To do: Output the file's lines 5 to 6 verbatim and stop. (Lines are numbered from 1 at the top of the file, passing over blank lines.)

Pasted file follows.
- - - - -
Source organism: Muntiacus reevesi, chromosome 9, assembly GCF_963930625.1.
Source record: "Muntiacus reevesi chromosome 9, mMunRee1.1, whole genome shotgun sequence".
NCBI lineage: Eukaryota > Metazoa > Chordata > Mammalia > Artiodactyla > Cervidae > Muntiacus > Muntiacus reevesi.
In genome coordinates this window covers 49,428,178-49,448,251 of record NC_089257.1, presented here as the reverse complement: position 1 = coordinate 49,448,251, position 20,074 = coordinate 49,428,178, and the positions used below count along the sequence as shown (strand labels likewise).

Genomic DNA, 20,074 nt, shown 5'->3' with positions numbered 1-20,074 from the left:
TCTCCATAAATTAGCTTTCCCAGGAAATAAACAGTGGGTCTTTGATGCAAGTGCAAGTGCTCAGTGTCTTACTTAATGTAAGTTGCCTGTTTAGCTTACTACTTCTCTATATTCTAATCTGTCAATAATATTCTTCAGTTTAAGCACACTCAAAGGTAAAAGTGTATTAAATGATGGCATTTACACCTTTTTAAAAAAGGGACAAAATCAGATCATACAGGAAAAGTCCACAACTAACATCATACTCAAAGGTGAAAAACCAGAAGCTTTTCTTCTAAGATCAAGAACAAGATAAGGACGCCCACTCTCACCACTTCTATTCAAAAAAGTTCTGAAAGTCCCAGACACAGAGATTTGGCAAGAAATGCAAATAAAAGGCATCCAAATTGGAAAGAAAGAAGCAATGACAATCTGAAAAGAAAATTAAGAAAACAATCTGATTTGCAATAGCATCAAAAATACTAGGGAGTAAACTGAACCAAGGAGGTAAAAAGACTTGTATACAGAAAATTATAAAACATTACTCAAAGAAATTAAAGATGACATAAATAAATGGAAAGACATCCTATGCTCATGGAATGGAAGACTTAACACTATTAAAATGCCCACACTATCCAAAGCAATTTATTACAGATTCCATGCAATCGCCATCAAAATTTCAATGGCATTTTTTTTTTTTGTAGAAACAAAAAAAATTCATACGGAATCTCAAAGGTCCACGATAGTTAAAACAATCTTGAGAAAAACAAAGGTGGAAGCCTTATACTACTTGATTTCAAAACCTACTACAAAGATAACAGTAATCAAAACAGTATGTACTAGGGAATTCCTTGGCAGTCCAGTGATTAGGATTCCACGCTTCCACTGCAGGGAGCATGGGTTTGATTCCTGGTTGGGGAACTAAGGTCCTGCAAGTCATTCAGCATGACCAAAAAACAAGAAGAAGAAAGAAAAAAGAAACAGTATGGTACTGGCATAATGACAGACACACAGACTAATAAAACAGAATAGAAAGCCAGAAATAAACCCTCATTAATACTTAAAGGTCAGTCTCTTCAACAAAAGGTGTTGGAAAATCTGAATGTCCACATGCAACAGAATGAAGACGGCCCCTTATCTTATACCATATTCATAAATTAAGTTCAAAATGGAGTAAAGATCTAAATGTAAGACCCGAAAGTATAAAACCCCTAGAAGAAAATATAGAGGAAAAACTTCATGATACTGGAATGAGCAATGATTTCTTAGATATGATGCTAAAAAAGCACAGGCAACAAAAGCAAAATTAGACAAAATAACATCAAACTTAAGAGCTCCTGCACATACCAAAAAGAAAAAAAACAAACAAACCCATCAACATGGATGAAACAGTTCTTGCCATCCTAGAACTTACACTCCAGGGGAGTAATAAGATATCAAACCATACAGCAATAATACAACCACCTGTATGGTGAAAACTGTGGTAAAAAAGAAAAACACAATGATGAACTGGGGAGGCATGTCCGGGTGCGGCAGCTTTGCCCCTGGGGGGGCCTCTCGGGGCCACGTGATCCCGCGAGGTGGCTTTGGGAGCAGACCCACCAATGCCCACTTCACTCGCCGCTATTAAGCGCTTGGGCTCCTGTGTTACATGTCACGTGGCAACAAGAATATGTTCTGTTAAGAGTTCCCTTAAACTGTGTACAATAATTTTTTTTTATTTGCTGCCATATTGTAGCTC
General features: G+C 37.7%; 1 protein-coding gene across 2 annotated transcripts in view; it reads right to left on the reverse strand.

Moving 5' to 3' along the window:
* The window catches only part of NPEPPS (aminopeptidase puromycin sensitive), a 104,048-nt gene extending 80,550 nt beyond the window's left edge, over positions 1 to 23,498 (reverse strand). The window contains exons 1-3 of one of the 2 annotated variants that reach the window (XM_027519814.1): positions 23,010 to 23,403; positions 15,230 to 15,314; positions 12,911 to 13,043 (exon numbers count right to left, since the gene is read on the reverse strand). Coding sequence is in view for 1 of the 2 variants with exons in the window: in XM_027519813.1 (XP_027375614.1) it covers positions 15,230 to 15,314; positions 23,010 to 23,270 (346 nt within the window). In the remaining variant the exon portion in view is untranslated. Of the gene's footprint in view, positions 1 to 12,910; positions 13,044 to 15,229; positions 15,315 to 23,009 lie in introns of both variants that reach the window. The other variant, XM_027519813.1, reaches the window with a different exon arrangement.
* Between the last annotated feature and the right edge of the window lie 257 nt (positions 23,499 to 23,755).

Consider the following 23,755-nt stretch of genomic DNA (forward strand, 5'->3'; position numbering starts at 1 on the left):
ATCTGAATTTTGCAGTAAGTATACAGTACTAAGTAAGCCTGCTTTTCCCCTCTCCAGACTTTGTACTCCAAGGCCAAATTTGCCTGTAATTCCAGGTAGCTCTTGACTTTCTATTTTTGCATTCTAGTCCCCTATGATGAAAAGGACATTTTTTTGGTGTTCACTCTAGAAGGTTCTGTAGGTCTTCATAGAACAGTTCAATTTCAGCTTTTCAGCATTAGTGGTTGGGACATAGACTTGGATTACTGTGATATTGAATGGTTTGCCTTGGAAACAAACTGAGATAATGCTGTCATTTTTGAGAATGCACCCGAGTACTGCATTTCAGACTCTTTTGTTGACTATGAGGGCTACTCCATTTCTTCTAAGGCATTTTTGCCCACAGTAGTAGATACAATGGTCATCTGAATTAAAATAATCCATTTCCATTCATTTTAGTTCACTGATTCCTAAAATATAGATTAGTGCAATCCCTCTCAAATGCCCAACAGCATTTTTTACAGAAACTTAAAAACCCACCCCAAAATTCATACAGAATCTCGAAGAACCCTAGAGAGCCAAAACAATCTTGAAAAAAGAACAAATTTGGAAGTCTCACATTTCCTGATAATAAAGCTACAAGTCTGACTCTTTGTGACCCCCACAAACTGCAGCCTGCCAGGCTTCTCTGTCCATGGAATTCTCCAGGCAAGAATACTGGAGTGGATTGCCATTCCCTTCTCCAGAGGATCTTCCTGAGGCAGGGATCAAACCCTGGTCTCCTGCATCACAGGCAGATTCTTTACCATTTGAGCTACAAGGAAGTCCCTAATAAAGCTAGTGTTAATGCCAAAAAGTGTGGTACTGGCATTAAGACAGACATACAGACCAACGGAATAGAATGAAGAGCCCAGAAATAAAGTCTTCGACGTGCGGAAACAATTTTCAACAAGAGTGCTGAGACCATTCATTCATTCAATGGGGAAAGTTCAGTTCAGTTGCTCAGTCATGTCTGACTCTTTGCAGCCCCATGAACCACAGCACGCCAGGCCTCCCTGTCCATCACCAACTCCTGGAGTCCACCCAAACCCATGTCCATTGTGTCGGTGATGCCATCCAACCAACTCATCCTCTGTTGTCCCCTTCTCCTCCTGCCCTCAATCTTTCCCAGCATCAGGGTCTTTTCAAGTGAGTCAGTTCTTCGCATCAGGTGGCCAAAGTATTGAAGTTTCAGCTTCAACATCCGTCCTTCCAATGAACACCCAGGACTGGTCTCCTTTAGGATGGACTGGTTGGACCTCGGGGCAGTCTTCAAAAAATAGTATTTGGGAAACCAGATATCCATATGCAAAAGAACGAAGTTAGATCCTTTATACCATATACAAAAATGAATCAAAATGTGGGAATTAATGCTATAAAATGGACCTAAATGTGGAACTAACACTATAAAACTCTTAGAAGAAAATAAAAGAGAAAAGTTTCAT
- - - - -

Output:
Genomic DNA, 20,074 nt, shown 5'->3' with positions numbered 1-20,074 from the left:
TCTCCATAAATTAGCTTTCCCAGGAAATAAACAGTGGGTCTTTGATGCAAGTGCAAGTGCTCAGTGTCTTACTTAATGTAAGTTGCCTGTTTAGCTTACTACTTCTCTATATTCTAATCTGTCAATAATATTCTTCAGTTTAAGCACACTCAAAGGTAAAAGTGTATTAAATGATGGCATTTACACCTTTTTAAAAAAGGGACAAAATCAGATCATACAGGAAAAGTCCACAACTAACATCATACTCAAAGGTGAAAAACCAGAAGCTTTTCTTCTAAGATCAAGAACAAGATAAGGACGCCCACTCTCACCACTTCTATTCAAAAAAGTTCTGAAAGTCCCAGACACAGAGATTTGGCAAGAAATGCAAATAAAAGGCATCCAAATTGGAAAGAAAGAAGCAATGACAATCTGAAAAGAAAATTAAGAAAACAATCTGATTTGCAATAGCATCAAAAATACTAGGGAGTAAACTGAACCAAGGAGGTAAAAAGACTTGTATACAGAAAATTATAAAACATTACTCAAAGAAATTAAAGATGACATAAATAAATGGAAAGACATCCTATGCTCATGGAATGGAAGACTTAACACTATTAAAATGCCCACACTATCCAAAGCAATTTATTACAGATTCCATGCAATCGCCATCAAAATTTCAATGGCATTTTTTTTTTTTGTAGAAACAAAAAAAATTCATACGGAATCTCAAAGGTCCACGATAGTTAAAACAATCTTGAGAAAAACAAAGGTGGAAGCCTTATACTACTTGATTTCAAAACCTACTACAAAGATAACAGTAATCAAAACAGTATGTACTAGGGAATTCCTTGGCAGTCCAGTGATTAGGATTCCACGCTTCCACTGCAGGGAGCATGGGTTTGATTCCTGGTTGGGGAACTAAGGTCCTGCAAGTCATTCAGCATGACCAAAAAACAAGAAGAAGAAAGAAAAAAGAAACAGTATGGTACTGGCATAATGACAGACACACAGACTAATAAAACAGAATAGAAAGCCAGAAATAAACCCTCATTAATACTTAAAGGTCAGTCTCTTCAACAAAAGGTGTTGGAAAATCTGAATGTCCACATGCAACAGAATGAAGACGGCCCCTTATCTTATACCATATTCATAAATTAAGTTCAAAATGGAGTAAAGATCTAAATGTAAGACCCGAAAGTATAAAACCCCTAGAAGAAAATATAGAGGAAAAACTTCATGATACTGGAATGAGCAATGATTTCTTAGATATGATGCTAAAAAAGCACAGGCAACAAAAGCAAAATTAGACAAAATAACATCAAACTTAAGAGCTCCTGCACATACCAAAAAGAAAAAAAACAAACAAACCCATCAACATGGATGAAACAGTTCTTGCCATCCTAGAACTTACACTCCAGGGGAGTAATAAGATATCAAACCATACAGCAATAATACAACCACCTGTATGGTGAAAACTGTGGTAAAAAAGAAAAACACAATGATGAACTGGGGAGGCATGTCCGGGTGCGGCAGCTTTGCCCCTGGGGGGGCCTCTCGGGGCCACGTGATCCCGCGAGGTGGCTTTGGGAGCAGACCCACCAATGCCCACTTCACTCGCCGCTATTAAGCGCTTGGGCTCCTGTGTTACATGTCACGTGGCAACAAGAATATGTTCTGTTAAGAGTTCCCTTAAACTGTGTACAATAATTTTTTTTTATTTGCTGCCATATTGTAGCTC